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Mahler v. Sibelius

The two composers are sometimes cited as being at the opposite ends of a spectrum of sorts: one being prone to employing vast forces in order to perform gargantuan works; the other having a penchant for compression and modesty of utterance ultimately to the point of silence. I had a passion for the music of both before I ever read of this dichotomy. Nevertheless there is truth in it and it is well illustrated by the often quoted conversation they had with each other to the effect that Sibelius admired the symphony for the severity of form and the interconnectedness of the materials, whereas Mahler opined that the symphony should contain the whole world. Or some such.

My father it was who introduced me to Sibelius and there is something about this composer that clicks with Scottish audiences. There is something distinctly “northern” and granite-like about it. It’s bleak and austere to those who find no empathy with it. Certainly the 4th Symphony has a grim, square-jawed aspect to it. But there is much that is warm and open-hearted and there’s plenty in his perhaps lesser known music that is downright populist and schmaltzy. He was a man who for a long time wrote popular trinkets just in order to make a living.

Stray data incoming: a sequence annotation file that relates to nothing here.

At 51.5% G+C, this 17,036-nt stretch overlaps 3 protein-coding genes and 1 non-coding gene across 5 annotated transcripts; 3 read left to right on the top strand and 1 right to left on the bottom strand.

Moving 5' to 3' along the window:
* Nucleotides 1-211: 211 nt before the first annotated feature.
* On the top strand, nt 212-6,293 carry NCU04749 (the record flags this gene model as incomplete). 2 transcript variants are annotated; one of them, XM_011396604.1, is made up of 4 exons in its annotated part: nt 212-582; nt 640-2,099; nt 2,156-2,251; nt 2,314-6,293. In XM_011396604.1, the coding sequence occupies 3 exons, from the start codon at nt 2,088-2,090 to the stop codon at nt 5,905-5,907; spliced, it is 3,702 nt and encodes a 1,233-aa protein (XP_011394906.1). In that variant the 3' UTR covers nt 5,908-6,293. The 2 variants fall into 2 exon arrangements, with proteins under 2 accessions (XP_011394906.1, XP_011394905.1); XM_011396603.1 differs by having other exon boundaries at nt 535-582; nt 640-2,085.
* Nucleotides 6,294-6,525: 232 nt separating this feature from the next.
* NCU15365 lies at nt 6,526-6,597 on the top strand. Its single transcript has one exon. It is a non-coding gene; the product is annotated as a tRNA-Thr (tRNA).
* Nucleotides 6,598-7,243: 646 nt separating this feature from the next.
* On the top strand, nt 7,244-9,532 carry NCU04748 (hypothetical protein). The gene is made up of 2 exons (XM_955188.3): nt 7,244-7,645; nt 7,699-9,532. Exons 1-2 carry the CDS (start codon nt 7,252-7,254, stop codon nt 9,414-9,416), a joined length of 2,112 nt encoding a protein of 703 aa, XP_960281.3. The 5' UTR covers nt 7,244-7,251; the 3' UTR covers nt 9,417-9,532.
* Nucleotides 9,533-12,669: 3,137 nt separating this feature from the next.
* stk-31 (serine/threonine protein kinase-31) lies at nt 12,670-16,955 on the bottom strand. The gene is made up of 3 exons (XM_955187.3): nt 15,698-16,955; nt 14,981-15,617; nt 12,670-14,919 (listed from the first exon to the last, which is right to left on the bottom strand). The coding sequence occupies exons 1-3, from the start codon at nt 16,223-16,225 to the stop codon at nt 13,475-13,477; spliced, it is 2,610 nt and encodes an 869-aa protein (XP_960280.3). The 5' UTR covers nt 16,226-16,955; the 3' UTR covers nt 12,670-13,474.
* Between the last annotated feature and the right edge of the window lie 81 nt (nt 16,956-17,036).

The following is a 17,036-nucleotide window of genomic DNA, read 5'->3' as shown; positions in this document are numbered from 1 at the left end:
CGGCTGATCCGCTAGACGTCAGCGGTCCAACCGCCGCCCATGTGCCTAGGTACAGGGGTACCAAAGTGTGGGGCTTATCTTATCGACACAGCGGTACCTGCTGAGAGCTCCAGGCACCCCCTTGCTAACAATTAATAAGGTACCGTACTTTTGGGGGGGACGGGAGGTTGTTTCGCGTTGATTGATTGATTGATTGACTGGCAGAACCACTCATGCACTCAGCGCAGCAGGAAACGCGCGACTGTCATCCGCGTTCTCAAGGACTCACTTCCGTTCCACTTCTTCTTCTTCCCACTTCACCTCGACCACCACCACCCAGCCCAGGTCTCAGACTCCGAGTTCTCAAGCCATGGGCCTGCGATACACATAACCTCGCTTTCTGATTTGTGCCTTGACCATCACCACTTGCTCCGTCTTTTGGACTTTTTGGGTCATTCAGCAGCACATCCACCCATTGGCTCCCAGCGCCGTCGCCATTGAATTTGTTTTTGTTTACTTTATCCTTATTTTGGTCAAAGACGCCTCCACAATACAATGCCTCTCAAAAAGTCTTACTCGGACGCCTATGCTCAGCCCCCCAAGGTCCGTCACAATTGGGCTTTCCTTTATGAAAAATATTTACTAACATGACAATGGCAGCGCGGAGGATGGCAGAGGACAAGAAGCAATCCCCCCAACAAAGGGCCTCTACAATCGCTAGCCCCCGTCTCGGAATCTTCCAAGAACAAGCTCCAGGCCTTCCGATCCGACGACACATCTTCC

Me it was who introduced my father to Mahler. His responded immediately to the 2nd Symphony – even the 1st movement which I thought might have been a bit inscrutable on first hearing. He was profoundly moved on hearing the closing paragraphs of the work for the first time. It remains a fond memory of mine seeing this.

Mahler is unpopular with many for quite different reasons from Sibelius; often being dismissed as neurotic, self-referential and even self-pitying. There’s no doubt he wore his heart on his sleeve as a composer and he well knew how to manipulate the listener’s emotions with a tune. Others dislike his music for its very scale, citing it as long-winded and even self-indulgent. To me there is definite “bi-polarity” in the symphonies and the expression ranges from noble to vulgar, celebratory to despairing, naïve to sardonic, simplistically tuneful to unremittingly dissonant. He left no stone unturned or motif undeveloped.

So I have collected multiple cycles of the symphonies of both composers over the years. I’m not an expert on interpretations of classical music but I do enjoy discerning the different approaches taken to these works. I’ve also collected and read biographies of the composers and analysis of their music to the limits of my layman’s abilty. Some of the latter is intractable to me, not really being adept at reading musical scores.

I’m like a pendulum in my listening habits: being drawn to each of these composers for a “season”. Then I will tire of one and desire the world of the other.

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